After Hurricane Sandy ravaged the eastern U.S. and left as many as 100 dead, another new East Coast storm is set to hit, but much less severe according to forecasters.
The Associated Press reported Friday that weather forecasters said the storm will happen in about six days, but people shouldn't get worried as the forecast could change before it hits late next week.
The National Weather Service, or NWS, forecast center in College Park, Md., released a report Thursday which said a nor'easter was possible for mid-Atlantic and New England states. The nor'easter with snow, winds and rain could hit by Election Day through next Thursday.
However, NWS forecaster Bruce Sullivan said the new East Coast storm wouldn't be as strong as Sandy and wouldn't be tropical. Sullivan did say there would be some snow in New England and New York, beach erosion and winds at 30 to 40 mph in the same areas hit by Sandy.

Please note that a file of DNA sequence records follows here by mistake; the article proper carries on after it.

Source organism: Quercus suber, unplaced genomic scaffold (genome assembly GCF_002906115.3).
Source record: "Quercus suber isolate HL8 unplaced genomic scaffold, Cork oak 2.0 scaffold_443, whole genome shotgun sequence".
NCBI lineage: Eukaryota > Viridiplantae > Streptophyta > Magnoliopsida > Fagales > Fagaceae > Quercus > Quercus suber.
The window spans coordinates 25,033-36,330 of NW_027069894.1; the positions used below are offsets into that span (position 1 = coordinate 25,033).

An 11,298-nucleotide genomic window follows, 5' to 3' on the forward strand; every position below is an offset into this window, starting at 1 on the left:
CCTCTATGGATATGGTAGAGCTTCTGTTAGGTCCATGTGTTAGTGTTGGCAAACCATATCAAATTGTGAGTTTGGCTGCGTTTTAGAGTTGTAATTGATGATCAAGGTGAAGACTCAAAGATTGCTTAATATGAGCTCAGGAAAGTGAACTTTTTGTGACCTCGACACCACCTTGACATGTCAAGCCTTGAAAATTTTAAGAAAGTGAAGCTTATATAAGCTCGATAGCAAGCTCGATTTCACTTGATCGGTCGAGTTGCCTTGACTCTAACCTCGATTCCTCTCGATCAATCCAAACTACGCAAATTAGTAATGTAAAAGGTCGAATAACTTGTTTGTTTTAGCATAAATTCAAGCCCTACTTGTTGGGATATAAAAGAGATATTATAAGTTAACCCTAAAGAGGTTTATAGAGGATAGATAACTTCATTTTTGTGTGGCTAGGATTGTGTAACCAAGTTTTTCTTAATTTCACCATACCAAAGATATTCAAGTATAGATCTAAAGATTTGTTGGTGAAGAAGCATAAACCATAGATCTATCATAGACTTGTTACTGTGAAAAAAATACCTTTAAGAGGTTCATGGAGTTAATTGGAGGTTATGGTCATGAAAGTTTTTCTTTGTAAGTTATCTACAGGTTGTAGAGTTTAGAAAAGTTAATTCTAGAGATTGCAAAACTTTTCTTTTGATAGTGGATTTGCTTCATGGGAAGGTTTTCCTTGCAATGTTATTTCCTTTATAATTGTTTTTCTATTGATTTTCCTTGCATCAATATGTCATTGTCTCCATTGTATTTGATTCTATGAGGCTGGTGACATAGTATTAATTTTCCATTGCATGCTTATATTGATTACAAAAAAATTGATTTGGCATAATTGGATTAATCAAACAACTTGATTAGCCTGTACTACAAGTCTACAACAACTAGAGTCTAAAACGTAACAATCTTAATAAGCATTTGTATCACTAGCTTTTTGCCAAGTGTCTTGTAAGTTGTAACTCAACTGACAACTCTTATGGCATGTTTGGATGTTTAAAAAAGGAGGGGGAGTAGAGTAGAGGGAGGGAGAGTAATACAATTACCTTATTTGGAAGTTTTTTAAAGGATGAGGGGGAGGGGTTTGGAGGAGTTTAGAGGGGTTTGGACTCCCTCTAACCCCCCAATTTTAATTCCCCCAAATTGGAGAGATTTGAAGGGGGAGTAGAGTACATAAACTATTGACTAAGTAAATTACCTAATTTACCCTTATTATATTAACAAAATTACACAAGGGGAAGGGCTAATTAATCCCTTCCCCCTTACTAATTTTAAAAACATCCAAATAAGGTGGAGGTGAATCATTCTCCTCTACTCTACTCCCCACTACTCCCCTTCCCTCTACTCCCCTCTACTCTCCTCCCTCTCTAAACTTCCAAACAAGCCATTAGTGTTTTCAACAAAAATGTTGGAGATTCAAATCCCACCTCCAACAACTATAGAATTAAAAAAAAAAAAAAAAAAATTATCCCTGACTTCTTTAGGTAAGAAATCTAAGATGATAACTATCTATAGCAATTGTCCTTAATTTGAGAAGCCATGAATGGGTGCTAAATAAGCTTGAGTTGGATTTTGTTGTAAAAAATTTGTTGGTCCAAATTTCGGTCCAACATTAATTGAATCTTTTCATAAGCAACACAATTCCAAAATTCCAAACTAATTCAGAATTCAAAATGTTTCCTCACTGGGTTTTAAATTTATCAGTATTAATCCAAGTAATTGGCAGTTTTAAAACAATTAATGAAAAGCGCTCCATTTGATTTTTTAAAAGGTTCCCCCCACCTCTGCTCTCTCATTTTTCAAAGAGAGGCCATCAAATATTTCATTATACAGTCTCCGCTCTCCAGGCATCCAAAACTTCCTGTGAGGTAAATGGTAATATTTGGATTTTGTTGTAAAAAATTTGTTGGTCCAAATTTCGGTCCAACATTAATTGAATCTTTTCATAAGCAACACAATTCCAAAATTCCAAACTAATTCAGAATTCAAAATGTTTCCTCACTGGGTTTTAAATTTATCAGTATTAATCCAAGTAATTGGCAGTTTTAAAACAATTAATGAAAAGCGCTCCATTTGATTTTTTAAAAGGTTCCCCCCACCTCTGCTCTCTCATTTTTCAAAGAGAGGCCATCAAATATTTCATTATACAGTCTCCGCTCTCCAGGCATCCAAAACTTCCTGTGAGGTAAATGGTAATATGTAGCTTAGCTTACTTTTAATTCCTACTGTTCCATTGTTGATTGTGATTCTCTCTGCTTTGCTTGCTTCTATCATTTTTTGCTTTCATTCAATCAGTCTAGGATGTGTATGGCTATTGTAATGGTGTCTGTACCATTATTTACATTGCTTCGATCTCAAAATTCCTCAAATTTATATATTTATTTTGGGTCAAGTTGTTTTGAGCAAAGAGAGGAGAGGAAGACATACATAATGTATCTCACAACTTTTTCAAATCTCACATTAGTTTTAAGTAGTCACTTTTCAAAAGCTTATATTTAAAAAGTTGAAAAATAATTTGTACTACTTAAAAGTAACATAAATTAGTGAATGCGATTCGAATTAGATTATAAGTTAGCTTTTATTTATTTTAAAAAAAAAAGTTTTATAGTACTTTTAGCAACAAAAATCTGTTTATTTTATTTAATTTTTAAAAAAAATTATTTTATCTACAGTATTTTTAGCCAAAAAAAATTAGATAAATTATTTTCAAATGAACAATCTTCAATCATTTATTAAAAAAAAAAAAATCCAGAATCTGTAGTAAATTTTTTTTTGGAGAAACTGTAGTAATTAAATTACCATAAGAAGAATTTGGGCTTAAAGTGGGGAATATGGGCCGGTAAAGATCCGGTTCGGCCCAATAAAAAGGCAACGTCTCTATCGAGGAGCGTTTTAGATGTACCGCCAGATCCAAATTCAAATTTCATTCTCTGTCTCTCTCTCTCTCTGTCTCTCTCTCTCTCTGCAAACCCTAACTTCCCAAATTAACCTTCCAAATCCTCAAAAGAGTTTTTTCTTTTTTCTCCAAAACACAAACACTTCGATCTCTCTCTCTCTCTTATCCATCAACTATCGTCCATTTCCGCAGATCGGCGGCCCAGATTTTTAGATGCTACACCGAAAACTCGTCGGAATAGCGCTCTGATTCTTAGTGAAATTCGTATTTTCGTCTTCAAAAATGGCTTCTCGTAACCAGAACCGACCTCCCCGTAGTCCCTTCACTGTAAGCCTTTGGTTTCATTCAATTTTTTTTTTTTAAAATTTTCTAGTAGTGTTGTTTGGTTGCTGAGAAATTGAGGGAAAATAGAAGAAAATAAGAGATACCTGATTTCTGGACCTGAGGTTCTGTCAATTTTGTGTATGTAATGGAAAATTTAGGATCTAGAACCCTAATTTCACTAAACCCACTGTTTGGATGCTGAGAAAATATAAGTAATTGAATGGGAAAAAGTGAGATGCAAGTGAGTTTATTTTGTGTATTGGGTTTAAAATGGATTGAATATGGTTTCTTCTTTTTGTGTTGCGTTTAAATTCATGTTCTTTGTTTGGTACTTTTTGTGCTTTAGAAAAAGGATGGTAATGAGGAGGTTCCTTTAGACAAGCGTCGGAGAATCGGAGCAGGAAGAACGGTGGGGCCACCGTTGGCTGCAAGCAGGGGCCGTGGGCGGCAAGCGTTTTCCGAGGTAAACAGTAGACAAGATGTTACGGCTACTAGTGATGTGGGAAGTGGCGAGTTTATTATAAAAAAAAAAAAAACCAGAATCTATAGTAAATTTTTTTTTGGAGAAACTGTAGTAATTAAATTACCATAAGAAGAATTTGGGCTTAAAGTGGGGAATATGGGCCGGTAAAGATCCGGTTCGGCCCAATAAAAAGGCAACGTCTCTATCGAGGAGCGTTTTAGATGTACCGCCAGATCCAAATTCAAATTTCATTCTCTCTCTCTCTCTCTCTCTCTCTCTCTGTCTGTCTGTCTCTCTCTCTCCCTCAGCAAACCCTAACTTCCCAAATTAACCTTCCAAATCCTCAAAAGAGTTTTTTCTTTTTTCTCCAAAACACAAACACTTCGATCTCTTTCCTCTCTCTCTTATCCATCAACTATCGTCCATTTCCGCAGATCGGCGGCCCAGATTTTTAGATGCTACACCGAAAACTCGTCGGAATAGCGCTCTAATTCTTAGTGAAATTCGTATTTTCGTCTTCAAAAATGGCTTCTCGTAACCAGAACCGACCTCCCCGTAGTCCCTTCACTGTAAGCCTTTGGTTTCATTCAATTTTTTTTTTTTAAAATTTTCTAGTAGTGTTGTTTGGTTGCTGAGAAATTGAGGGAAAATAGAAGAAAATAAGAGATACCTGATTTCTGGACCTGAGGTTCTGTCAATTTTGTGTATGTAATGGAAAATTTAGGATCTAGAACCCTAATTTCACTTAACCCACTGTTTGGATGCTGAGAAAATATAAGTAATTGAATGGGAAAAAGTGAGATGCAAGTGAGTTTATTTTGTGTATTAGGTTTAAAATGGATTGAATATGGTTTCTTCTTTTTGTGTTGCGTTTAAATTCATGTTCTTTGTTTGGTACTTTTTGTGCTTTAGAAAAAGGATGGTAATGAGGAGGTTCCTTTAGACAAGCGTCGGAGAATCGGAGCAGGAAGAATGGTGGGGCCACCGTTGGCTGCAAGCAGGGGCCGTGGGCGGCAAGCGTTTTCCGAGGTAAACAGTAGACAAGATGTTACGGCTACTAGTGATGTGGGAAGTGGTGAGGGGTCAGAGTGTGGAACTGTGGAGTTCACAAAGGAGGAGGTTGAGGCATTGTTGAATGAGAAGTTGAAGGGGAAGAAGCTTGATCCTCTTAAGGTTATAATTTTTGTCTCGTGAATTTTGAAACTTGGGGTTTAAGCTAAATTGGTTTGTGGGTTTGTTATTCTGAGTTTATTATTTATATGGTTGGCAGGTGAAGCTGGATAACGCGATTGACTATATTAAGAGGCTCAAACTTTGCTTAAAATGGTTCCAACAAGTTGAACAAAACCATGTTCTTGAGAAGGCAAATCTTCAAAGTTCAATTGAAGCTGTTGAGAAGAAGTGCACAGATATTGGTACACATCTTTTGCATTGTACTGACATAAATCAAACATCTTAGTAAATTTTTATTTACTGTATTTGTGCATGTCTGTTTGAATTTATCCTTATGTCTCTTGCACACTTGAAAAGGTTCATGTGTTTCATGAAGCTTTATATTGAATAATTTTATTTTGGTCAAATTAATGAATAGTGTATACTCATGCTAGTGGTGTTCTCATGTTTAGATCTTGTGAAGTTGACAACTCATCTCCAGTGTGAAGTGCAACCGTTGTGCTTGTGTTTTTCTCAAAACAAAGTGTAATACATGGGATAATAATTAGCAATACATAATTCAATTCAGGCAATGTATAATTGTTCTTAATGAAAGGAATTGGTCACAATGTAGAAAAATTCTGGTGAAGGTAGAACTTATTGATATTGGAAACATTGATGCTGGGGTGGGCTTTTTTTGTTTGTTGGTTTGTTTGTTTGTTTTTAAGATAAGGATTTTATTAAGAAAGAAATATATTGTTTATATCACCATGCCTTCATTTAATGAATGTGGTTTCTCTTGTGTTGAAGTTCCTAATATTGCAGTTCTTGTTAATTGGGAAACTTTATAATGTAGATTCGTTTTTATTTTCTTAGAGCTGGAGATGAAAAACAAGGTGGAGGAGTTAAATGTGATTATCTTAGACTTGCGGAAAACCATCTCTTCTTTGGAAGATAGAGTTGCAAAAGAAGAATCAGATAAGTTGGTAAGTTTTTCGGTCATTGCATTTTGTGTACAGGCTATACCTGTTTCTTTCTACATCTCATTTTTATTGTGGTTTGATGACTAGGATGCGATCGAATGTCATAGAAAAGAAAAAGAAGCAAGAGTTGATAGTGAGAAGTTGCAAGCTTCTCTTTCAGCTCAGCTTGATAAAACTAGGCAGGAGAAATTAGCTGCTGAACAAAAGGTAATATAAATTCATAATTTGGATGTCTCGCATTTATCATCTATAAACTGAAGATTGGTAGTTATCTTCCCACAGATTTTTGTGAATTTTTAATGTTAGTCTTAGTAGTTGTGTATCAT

"I wouldn't get too alarmed yet," Sullivan said. "But it's something we're going to be watching over the next few days and fine-tuning. Anything that could hamper cleanup efforts is something that could be watched."
According to the NWS, the same computer which first tracked superstore Sandy a week in advance found this new East Coast storm.
The new storm, Sullivan said, would be a wet storm "coming through land in the Southeast U.S. and going into the water, combining with cold air coming south from the Great Lakes and then curving back into the mid-Atlantic."
Jeff Masters, meteorology director for the private service Weather Underground, said the storm would likely be blocked from heading north and east out to the sea due to the same high pressure system as Sandy.
"There's room for optimism," Masters said. "From what I'm Iooking at, there's a concern."